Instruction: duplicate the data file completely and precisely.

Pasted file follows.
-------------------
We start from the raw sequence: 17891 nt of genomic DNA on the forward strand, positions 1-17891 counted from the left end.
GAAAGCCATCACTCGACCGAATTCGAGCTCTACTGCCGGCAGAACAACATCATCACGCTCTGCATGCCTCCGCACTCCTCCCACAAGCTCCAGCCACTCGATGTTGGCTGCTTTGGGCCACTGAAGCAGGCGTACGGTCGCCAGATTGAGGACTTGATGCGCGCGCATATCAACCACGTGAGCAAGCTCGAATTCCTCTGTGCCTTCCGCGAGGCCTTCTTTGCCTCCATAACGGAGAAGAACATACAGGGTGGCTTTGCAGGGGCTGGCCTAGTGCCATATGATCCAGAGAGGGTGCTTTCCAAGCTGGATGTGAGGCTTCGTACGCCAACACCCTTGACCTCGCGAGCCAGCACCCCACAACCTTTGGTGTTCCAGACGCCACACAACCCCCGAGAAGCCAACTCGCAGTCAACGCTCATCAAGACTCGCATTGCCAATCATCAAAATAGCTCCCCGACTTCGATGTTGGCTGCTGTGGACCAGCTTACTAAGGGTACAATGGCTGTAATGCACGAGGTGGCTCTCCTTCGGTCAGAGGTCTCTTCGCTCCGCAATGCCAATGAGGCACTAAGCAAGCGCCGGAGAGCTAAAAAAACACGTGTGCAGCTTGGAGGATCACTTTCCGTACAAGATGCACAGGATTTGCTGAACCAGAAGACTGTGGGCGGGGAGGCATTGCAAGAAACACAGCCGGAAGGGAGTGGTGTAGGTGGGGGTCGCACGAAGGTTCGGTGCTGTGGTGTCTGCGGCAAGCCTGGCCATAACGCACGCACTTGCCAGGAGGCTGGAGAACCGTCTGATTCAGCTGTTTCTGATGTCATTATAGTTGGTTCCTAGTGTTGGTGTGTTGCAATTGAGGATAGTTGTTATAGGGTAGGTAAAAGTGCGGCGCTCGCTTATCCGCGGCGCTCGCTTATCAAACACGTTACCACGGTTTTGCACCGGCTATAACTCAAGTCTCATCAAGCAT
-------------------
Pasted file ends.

We start from the raw sequence: 17891 nt of genomic DNA on the forward strand, positions 1-17891 counted from the left end.
GAAAGCCATCACTCGACCGAATTCGAGCTCTACTGCCGGCAGAACAACATCATCACGCTCTGCATGCCTCCGCACTCCTCCCACAAGCTCCAGCCACTCGATGTTGGCTGCTTTGGGCCACTGAAGCAGGCGTACGGTCGCCAGATTGAGGACTTGATGCGCGCGCATATCAACCACGTGAGCAAGCTCGAATTCCTCTGTGCCTTCCGCGAGGCCTTCTTTGCCTCCATAACGGAGAAGAACATACAGGGTGGCTTTGCAGGGGCTGGCCTAGTGCCATATGATCCAGAGAGGGTGCTTTCCAAGCTGGATGTGAGGCTTCGTACGCCAACACCCTTGACCTCGCGAGCCAGCACCCCACAACCTTTGGTGTTCCAGACGCCACACAACCCCCGAGAAGCCAACTCGCAGTCAACGCTCATCAAGACTCGCATTGCCAATCATCAAAATAGCTCCCCGACTTCGATGTTGGCTGCTGTGGACCAGCTTACTAAGGGTACAATGGCTGTAATGCACGAGGTGGCTCTCCTTCGGTCAGAGGTCTCTTCGCTCCGCAATGCCAATGAGGCACTAAGCAAGCGCCGGAGAGCTAAAAAAACACGTGTGCAGCTTGGAGGATCACTTTCCGTACAAGATGCACAGGATTTGCTGAACCAGAAGACTGTGGGCGGGGAGGCATTGCAAGAAACACAGCCGGAAGGGAGTGGTGTAGGTGGGGGTCGCACGAAGGTTCGGTGCTGTGGTGTCTGCGGCAAGCCTGGCCATAACGCACGCACTTGCCAGGAGGCTGGAGAACCGTCTGATTCAGCTGTTTCTGATGTCATTATAGTTGGTTCCTAGTGTTGGTGTGTTGCAATTGAGGATAGTTGTTATAGGGTAGGTAAAAGTGCGGCGCTCGCTTATCCGCGGCGCTCGCTTATCAAACACGTTACCACGGTTTTGCACCGGCTATAACTCAAGTCTCATCAAGCAT